Average fares were up 12% in the period, closely in line with the LCC’s 10% increase in sector length as saturation in short-haul market forces the carrier to look further abroad for growth opportunities. Its average fare remained Europe’s lower in FY2012 at EUR39. Ryanair reported another strong performance in ancillary sales, which increased 21% to EUR802 million, far outpacing the 8% increase in passenger numbers. Ancillary revenue per passenger increased 12% in the period, which the carrier attributed to an improved product mix and higher internet related revenues. Ancillary revenue accounted for 22% of total revenues.
For the second consecutive year, revenue growth (slightly) outpaced growth in operating expenses, a notable achievement in such a turbulent period. Prior to FY2010, growth in operating expense consistently trended ahead of revenue, reflecting the LCC’s aggressive growth strategy, aircraft acquisitions and push into new markets.
Ryanair revenue/revenue growth, and operating costs and operating cost growth
Ryanair operating profit and net profit margins, 2006-2011
In contrast other carriers reporting recently, many of which have been pushed into the red due to cost blowouts, Ryanair’s result impressed on the cost side. The carrier’s relentless focus on costs and aggressive hedge book did not neutralise its work on the revenue side, a theme that has been common in recent earnings reports.
Naturally, Ryanair had much to say about operating costs, which were up 21% in the period and are expected to sharply increase in the current year. The airline’s fuel bill increase 37% to EUR1.22 billion on the back of a USD11 pbl increase in the average price of oil to USD73. Ryanair’s unit costs increased 11% due to higher oil prices and the 10% increase in sector length. Ex-fuel unit costs increased 3%. Ryanair’s key operational edge was again evident in the sector length-adjusted unit costs, which fell 7%, reflecting the carrier’s rigorous focus on costs, including reductions in staff and airport and handling unit costs. The carrier booked a pre-tax exceptional charge of EUR29.7 million relating to the Apr-2011 ash cloud crisis.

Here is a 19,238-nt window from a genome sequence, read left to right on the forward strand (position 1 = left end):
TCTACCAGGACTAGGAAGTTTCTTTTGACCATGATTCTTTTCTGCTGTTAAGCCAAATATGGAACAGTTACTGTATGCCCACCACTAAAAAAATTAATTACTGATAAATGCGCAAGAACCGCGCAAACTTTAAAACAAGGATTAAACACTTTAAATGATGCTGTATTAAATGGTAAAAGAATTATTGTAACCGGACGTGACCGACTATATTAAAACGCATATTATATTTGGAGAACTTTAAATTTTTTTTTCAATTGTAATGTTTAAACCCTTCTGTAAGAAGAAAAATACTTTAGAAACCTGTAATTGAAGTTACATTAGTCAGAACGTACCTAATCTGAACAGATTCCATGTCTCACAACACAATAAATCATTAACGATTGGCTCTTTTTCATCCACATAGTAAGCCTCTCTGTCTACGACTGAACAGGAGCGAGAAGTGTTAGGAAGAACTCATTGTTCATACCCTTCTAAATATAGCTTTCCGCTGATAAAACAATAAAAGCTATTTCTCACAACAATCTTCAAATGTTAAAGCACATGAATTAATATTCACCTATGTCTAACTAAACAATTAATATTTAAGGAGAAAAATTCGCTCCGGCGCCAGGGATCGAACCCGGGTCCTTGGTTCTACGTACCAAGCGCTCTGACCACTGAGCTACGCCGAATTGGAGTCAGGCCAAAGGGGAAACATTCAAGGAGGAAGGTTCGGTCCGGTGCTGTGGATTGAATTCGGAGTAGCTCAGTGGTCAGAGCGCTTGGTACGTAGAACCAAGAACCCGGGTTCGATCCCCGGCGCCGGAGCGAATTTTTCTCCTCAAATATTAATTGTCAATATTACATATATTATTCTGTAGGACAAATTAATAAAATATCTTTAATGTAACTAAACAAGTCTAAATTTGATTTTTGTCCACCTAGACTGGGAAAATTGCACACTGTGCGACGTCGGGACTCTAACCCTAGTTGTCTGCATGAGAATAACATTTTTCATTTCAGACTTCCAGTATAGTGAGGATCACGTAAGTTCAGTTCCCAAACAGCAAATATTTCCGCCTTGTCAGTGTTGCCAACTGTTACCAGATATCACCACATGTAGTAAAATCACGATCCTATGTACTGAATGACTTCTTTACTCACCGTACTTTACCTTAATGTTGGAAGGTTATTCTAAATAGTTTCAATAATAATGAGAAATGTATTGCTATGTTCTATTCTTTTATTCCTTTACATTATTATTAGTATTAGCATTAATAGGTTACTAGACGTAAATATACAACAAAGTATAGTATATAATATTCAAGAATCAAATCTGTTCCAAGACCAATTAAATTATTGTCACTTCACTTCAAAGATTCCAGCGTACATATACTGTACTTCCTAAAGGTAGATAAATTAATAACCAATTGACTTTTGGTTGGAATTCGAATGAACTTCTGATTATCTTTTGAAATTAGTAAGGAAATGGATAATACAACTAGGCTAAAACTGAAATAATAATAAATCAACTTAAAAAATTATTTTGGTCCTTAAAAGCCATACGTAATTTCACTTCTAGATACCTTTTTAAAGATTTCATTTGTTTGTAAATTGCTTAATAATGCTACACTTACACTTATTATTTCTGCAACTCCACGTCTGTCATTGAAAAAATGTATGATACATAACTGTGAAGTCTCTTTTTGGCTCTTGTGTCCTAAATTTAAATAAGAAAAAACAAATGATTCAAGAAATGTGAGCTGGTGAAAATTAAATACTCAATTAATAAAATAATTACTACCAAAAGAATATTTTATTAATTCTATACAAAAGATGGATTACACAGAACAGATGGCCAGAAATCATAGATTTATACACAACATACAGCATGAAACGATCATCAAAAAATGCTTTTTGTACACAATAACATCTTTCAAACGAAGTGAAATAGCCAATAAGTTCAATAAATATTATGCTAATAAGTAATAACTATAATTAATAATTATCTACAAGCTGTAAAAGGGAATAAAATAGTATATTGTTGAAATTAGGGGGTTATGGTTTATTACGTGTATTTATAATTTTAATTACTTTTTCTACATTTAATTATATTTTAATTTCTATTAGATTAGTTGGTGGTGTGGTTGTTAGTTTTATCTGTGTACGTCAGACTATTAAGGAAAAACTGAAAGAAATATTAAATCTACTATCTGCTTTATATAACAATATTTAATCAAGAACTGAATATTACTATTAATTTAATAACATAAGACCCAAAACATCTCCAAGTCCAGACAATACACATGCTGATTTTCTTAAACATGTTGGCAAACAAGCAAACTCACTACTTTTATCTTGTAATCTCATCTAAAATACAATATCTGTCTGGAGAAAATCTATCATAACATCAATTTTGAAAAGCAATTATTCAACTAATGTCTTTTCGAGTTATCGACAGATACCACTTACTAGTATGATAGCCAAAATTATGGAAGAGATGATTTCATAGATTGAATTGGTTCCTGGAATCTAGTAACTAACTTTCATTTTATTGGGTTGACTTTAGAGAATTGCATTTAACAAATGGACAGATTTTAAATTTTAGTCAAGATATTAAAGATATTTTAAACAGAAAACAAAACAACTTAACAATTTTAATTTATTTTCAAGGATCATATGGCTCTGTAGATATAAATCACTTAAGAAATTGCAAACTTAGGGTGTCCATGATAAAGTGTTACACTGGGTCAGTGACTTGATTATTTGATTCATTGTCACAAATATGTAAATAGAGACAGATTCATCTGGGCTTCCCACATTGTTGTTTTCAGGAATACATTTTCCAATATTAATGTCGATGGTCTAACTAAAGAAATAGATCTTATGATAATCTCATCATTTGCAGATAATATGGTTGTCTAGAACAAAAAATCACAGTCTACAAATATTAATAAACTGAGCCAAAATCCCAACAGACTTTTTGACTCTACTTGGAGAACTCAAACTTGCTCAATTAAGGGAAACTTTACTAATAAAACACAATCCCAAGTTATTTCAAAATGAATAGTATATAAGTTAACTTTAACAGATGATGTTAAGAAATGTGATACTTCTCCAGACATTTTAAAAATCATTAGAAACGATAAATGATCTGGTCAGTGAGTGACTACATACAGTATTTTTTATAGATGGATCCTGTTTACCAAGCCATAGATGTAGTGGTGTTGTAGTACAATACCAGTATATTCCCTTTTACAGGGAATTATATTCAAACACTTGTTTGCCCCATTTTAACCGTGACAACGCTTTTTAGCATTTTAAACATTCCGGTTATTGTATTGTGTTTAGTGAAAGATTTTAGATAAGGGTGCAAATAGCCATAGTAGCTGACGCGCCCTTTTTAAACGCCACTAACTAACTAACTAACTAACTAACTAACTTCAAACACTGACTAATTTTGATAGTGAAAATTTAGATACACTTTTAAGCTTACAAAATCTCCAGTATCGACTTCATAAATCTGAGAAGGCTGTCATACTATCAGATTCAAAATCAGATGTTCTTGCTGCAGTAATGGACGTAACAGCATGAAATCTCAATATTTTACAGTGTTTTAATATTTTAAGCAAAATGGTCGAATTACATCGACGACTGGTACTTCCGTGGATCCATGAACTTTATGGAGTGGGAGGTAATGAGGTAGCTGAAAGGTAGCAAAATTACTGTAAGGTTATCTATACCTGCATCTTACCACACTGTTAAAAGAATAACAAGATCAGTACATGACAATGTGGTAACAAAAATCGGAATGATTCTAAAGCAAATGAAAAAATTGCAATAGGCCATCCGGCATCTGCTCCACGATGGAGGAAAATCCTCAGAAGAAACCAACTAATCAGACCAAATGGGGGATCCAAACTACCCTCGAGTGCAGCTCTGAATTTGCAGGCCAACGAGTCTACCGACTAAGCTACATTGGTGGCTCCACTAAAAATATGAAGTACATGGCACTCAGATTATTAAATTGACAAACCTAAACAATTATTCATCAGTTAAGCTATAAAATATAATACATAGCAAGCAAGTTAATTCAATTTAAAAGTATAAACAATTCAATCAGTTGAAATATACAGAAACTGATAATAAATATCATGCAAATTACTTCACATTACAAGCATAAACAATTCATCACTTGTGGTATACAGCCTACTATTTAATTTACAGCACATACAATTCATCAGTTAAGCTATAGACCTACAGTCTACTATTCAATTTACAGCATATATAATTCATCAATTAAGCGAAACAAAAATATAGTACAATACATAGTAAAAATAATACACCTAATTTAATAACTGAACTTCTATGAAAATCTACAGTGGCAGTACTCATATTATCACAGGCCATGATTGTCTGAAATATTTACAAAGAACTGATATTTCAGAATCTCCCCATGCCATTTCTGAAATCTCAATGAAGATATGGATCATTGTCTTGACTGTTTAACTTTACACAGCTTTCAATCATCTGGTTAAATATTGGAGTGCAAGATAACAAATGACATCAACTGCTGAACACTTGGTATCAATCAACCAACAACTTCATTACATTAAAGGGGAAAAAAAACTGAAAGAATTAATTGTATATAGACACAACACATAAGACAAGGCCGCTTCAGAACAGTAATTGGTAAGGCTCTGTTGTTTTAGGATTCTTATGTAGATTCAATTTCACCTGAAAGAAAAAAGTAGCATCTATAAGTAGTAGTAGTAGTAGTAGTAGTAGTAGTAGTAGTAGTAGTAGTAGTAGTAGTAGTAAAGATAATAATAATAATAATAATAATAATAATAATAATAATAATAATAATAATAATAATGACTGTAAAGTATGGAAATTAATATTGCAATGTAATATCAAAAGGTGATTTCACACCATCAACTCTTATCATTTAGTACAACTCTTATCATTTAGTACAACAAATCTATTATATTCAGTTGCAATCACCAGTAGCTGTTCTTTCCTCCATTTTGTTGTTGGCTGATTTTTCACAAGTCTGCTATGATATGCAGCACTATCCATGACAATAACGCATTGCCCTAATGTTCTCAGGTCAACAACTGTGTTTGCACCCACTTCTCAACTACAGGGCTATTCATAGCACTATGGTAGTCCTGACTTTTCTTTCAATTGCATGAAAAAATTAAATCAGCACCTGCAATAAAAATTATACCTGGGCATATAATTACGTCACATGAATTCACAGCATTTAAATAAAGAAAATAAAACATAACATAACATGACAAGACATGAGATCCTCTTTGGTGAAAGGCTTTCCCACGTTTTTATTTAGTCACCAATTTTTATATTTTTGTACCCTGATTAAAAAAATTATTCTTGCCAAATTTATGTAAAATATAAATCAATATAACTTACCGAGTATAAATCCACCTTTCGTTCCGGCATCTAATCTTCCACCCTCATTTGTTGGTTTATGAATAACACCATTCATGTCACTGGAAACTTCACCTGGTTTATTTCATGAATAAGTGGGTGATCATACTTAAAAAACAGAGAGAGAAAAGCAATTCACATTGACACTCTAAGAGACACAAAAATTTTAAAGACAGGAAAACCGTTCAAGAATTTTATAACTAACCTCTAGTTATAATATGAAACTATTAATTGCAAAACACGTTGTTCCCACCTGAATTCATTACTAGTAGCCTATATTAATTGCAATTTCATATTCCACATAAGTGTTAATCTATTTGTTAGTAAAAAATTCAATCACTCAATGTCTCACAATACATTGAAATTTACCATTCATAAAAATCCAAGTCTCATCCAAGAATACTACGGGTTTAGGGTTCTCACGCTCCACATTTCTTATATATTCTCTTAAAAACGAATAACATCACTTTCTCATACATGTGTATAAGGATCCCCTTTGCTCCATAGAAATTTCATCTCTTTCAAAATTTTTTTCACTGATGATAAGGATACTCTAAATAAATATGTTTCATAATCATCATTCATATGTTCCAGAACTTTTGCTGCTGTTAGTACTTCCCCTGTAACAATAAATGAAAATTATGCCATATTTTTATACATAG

As part of plans to keep a lid on costs it feels are variable, Ryanair took aim at the Irish government’s aviation and tourism policy, reiterating its calls for the Dublin Airport Authority to be broken up to deliver competition and lower airport charges in its home market. The LCC warned doing the opposite will result in “further tourism and job losses in the Irish economy.” Ryanair added, however, that the government’s decision to scrap the tourist tax would be meaningless unless accompanied by more competitive airport charges in Ireland.